Review: Pro Evolution Soccer 2016


PES 2016 offers the best playing and best looking football game on the market

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Pro Evolution Soccer was the king of football games in times gone by, but the rise and expansion of EA’s FIFA series has largely negated the franchise to second best. PES’ last three entries however, have made it more of a contender and the 2016 edition is definitely able to hold its own with FIFA. Despite EA’s stranglehold on the licensing of teams from England and Germany, this season’s PES should definitely not be overlooked, as those tired of FIFA’s seemingly never-evolving gameplay will find a great alternative here.

To get it out the way, PES 2016 does not contain most of the licensing for the English teams, apart from Manchester United. The clubs will have their players, but names and kits will be different. Furthermore, it’s missing a few of Europe’s other top leagues and its selection of stadiums are limited. If you play football games for the atmosphere and authenticity of the Premier League, PES 2016 isn’t for you. Of course, the lack of Premier League content can’t be attributed down to the developers, as EA has major deals for licensing across most of the major sports, including American football, basketball and ice hockey. There are almost no alternatives to EA sports games and PES is a rare exception. What the game does well, is make use of licensing that EA doesn’t have. It cleverly puts a focus on the South American and Asian Leagues, to make it more appealing to those regions. The biggest draw for a European market, is that PES is the only game where you can play both the UEFA Champions and Europa leagues. Authenticity is an area that PES can never hope to best FIFA in, but it does well with the alternatives it offers.

One thing PES certainly excels in his presentation. Using the stunning Fox engine created by Kojima Productions for Metal Gear Solid V, players are highly detailed. The engine provides great animation of the player’s bodies, with leg and arm muscles being realistically rendered, and faces and facial hair looking extremely lifelike. The most impressive touch on the graphical side is seeing individual droplets of rain or sweat on a players face, highlighting PES’s attention to detail. This can also be found in player’s kits and boots getting dirty depending on the pitches conditions.

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The best part of Pro Evolution is definitely its gameplay however, which is heavily based on the physical nature of football. Passing, crossing and shooting are all satisfying and by holding down the left trigger of the controller, an in game arrow points in the direction that you will move the ball, giving you greater accuracy if you desire it. The best new addition to PES, is the way the players move and react. Players will use any body part to control incoming passes and crosses, and two opponents contesting for a ball will mainly use their arms to get the advantage. One particularly good addition, is the ability to head an oncoming ball down to your feet, making counter attacks much easier. There are many neat touches like this. All together it’s very accessible style, combined with intelligent AI movement, makes the actual football gameplay here top of its class.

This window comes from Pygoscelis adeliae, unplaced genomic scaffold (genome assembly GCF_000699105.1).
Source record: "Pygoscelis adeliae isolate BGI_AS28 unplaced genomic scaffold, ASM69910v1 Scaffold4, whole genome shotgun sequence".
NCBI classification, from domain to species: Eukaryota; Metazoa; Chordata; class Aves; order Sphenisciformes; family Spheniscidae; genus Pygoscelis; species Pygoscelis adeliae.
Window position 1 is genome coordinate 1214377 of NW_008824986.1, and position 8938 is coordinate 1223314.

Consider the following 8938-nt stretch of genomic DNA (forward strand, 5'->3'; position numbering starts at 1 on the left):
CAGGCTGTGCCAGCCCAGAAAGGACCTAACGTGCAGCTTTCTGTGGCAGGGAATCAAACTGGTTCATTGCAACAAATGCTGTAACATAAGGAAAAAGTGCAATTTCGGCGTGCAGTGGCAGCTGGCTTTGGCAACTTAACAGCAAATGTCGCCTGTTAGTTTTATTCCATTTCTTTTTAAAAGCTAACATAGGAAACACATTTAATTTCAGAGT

In terms of game modes, PES 2016 has the standard fare of career modes for both managers and players, online versus matches and competitions, as well as its FIFA Ultimate Team equivalent: Master League. Players of FIFA will be familiar with the concept of building up your own team and moving through online and COM controlled divisions. The main difference here, is that you require ‘agents’ with certain skills to acquire the top talent for you team. It works well and is addictive, making it a great addition for anyone who has wanted to play this type of game mode with a PES flavour to it.

Apart from the obvious lack of licensing, there are two main flaws with PES 2016. The commentators are still quite robotic, despite changing the roster, and on the gameplay side, the referee’s lack of action on fouls is a noticepes_2016-3174914able. Usually if you do a horrendous challenge you will not be penalised.  Similarly, if your tackle touches the ball before you make contact with another player, it’s usually deemed as fair. On one occasion I tackled through one player to take the ball off another and the game deemed it within the laws of the football. It isn’t a game breaker, but can be annoying, especially during online matches.

Whether you buy Pro Evolution Soccer 2016 or FIFA 16 is entirely up to what you want and expect from a football game. FIFA encapsulates the authenticity of football matches across nearly all of the globe’s various leagues, and if you can’t live without that, then PES 2016 will be a disappointment to you. However, if you want a game with sharper, more physical gameplay and better graphics, then Pro Evolution Soccer 2016 is certainty worth your time.

Pro Evolution Soccer 2016 is available now on the Microsoft Windows, PlayStation 3, PlayStation 4, Xbox 360 and Xbox One


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Former Gaming Executive and 3rd Year History Student. Spring Braykkk forever...

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